THE spectacle playing out inside a London courtroom shines a light on the struggle for control of the assets of the once united MQM. Once an electoral behemoth in urban Sindh, the party today is faction-ridden and no longer the vote-getter it once was. Part of its popularity was based on a genuine, loyal vote bank, while much of it was the result of a violent, toxic politics enforced by the gun. The case in question involves seven or so properties located in upmarket parts of the British capital, reportedly worth over £10m, and was filed by Aminul Haque, currently a federal minister and leader of the MQM-Pakistan, the Bahadurabad-based faction that formed after the party split following Altaf Hussain’s 2016 controversial speech. It was after this episode that the establishment decided to clip the MQM’s wings. The MQM-P is apparently interested in gaining control of the expensive real estate for the benefit of “poor and needy people”, and the trial has brought the MQM founder face to face with his acolytes-turned-nemeses, as he tries to retain control over the properties. In a related matter, as reported exclusively in this paper, efforts were underway to reunite two of the factions of the MQM: Bahadurabad and Mustafa Kamal’s PSP, while the powers that be were also reportedly open to the idea of rehabilitating some London-based leaders.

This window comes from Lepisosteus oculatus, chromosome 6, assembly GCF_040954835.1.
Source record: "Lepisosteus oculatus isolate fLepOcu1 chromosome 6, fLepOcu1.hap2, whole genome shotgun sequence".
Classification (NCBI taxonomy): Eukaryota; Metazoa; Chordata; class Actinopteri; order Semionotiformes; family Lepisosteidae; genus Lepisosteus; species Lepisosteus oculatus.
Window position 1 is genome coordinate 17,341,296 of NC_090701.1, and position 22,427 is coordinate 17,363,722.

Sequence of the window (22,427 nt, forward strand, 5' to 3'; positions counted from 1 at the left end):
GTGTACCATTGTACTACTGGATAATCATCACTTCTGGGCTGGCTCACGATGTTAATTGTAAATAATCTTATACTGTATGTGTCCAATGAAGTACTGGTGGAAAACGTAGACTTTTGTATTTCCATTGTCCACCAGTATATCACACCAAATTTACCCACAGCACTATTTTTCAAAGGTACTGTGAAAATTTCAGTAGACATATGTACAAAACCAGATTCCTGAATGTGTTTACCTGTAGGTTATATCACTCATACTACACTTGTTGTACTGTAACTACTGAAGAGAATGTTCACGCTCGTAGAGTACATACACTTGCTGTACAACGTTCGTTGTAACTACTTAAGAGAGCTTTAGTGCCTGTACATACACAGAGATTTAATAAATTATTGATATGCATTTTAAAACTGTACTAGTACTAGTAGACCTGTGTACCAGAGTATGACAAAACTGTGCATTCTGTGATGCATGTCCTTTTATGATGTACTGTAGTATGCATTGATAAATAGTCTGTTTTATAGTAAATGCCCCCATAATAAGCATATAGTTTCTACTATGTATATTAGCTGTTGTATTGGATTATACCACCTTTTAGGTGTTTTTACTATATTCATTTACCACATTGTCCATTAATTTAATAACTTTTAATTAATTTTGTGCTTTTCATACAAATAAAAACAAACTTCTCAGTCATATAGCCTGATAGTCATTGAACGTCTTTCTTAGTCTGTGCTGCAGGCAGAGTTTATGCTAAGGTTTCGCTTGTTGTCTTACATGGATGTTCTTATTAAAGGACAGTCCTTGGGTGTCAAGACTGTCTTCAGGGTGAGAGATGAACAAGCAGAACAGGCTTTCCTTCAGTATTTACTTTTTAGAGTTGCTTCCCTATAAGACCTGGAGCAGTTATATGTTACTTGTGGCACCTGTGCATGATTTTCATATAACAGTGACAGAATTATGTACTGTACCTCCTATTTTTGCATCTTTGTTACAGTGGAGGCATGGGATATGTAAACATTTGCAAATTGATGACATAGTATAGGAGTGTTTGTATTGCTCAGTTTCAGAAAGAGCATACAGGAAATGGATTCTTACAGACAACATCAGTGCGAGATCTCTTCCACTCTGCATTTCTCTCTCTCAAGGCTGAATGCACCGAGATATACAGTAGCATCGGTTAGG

Regarding the property matter, the UK courts can best decide the merits of the case. However, it beggars belief as to how a self-professed middle-class party was able to snap up some of the choicest real estate in London. Mr Hussain has said “ordinary workers” had given him the properties. Yet it is quite possible that the pricey real estate was purchased not through chanda (donations) but bhatta (extortion). During its nearly three-decade stranglehold over Karachi, the MQM had perfected the art of shaking down the citizens of this hapless city to fund its operations. Therefore, it must be asked how the MQM raised millions of pounds, and how the funds reached London. A legitimate money trail needs to be established. Where the reported political engineering is concerned, as the lately retired army chief indicated, the military has said adieu to interference in politics. We hope the new chief, with specific reference to urban Sindh, sticks to this position. An artificial, and indeed pliable, ‘dry-cleaned’ leadership should not be foisted upon Karachi. Let an organic, democratic leadership emerge from Pakistan’s biggest city.
Published in Dawn, December 3rd, 2022